Denmark has a multipillar retirement system. The first pillar consists of a government-financed universal benefit indexed to wages, a small earnings-related benefit (ATP), and a mandatory individual savings account (SP). (See also the March 2005 issue of International Update.) Funded occupational plans, largely mandatory and based on collective labor agreements, comprise the second pillar, while voluntary private pension savings form the third pillar.
On May 1, Prime Minister José Socrates presented Congress with the government's plan for further reforms to maintain the solvency of the country's public pension system. The Organisation for Economic Co-operation and Development (OECD) reports that the average Portuguese public pension currently replaces about 80 percent of preretirement income. The government is discussing the proposed changes with various groups, including trade unions, the service sector, and employer federations. It expects the plan to be approved by Congress this year and become law in 2007.
The proposed reforms include:
- Accelerating the change in the benefit formula to earlier than 2017. According to a 2002 law, beginning in 2017 all new retirees will receive a benefit based on average adjusted lifetime earnings. Until then, at retirement, workers have a choice of a benefit based on whatever formula yields the highest benefit: the 10 best of the last 15 years of earnings, an entire working life, or a combination of the two.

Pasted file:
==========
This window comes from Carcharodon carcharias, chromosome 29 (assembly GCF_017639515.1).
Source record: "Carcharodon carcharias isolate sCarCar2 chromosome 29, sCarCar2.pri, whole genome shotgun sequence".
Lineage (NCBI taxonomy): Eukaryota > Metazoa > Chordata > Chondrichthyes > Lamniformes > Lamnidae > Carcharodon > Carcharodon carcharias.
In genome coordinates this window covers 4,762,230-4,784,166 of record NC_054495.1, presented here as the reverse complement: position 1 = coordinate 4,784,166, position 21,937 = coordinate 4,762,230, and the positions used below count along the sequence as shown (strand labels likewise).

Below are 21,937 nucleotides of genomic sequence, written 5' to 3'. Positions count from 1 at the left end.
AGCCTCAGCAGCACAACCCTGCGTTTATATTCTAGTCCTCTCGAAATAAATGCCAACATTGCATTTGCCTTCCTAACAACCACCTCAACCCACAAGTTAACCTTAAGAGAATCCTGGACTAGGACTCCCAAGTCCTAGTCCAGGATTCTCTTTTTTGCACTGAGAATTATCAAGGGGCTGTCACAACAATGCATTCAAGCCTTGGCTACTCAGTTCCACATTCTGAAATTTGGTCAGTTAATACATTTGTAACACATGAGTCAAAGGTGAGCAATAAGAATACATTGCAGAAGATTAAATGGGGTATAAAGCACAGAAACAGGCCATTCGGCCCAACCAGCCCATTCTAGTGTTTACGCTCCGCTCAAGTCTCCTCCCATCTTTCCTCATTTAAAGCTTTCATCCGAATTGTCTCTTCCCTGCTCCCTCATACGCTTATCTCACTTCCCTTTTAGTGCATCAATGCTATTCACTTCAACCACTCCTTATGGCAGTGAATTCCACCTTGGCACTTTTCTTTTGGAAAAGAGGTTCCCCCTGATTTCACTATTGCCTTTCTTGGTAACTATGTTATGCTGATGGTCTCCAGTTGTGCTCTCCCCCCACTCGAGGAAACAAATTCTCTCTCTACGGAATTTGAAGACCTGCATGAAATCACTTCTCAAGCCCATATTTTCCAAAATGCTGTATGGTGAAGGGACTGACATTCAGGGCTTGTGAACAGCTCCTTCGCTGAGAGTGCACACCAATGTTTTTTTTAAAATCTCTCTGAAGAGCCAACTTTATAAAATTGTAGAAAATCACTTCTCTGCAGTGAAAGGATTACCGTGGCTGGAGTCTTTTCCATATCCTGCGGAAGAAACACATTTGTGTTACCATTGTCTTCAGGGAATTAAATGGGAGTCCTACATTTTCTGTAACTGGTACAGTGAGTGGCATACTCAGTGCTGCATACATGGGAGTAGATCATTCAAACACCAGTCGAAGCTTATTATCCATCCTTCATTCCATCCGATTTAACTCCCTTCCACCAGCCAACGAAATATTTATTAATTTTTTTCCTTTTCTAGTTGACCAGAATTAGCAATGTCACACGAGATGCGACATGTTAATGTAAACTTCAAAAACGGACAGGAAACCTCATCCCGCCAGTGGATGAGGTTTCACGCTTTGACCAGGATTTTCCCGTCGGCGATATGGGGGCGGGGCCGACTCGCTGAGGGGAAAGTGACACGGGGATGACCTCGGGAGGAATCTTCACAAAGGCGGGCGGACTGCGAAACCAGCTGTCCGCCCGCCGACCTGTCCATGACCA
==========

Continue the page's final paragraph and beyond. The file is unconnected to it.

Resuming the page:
- Introducing a "sustainability factor" in the calculation of new pension benefits that links benefits to the average life expectancy of the population at the point when a worker retires. A worker could choose to retire with a lower benefit (about 5 percent less for those retiring within the next 10 years) or, to avoid a reduced benefit, either increase social security contributions or work longer (from about 5 months for those retiring within the next 10 years to about 20 months for those just entering the labor force).
- Allowing younger workers with three or more children to pay lower social security contributions than workers with fewer children. Contributions for those with two children would remain the same while contributions for workers with fewer than two would increase. The government is seeking to help raise the country's birthrate, which has fallen from an average of 2.6 children per woman to 1.5 over the past 30 years.